Memory Alpha says the sick bay frame was added at the last minute when they fell short of time, so I have to wonder how that changed the episode, as well as being really curious about the first "detailed" script they threw out since what is left suggests that might have been really good. I also have to wonder about Kolbe's direction here, where he has a lot of fun defining that interior space Chakotay is operating in, but the episode doesn't quite manage to provide enough connection between the elements to fully work, which might have gone better with a stronger hand directing that could pull some threads together more effectively, but I don't want to blame Kolbe either since that could have been a script issue that was unavoidable.
posted by gusottertrout at 1:44 AM on January 23, 2018 [2 favorites]


Oh, and I wanted to mention how good Picardo is in this episode too. He finds the right balance of selling his usual doctorly attitude while amping it up just enough in other moments to maintain that sense of ambiguity about what is and isn't "real" to make things work without going overboard, something Picardo does with pleasure when given opportunity and reason for doing so. For all his excess in those kinds of moments, he does show good restraint when not at the center of the story, something which is worth quite a bit in putting the ideas over and in giving the other actors their chances to stand out.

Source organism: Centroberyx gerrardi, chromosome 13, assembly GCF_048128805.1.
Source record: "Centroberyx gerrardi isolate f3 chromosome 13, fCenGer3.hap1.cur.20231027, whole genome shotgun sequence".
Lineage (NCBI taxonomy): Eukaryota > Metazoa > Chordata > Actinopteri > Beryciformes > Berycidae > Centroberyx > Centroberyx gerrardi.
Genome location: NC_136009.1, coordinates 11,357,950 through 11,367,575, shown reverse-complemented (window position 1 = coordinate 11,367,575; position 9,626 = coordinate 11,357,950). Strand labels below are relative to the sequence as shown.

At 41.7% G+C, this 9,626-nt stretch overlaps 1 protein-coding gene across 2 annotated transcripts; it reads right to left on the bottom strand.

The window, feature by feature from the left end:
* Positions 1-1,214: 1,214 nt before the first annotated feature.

posted by gusottertrout at 2:06 AM on January 23, 2018 [1 favorite]


The simplicity of the boxing kind of works to give a base to Beltran's actions, keeping them understandable enough to the viewer to avoid complete confusion, while also providing a easy to understand frame for the more chaotic elements to be seen working against. We all know how a boxing match is supposed to work given how simple the concept is, so that allows the show to use those expectations as a measure for what doesn't happen, or how the fight itself is at odds with expectation.

True—and yet, in terms of execution, the way all the characters were interacting with Chakotay felt even more stagey than Dukat's phantom-friends in "Waltz," and that was pretty damn stagey.

Maybe I would've gone along with the concept a little more if it related to a continuing threat to the ship and crew, rather than Some One-Off Anomaly that Obviously Exists Solely Because It Was Time for $UNDERUSED_CAST_MEMBER to Get an Episode. And this isn't just rewatch-inspired hyper-meta-analysis rearing its squinting head, either—I felt the same way about this episode on first watch.

What bothers me about it is that the episode brushes right up against a number of ideas or tropes that really annoy me, but at the same time it miraculously manages to avoid completely falling in to the worst elements of those ideas and maintains enough ambiguity surrounding them to make the concepts actually kind of work on a basic level.

Alright, I'll grant you guys that one: given the ingredients, we might have expected it to fail a lot harder than it did, but it managed to avoid serious pitfalls.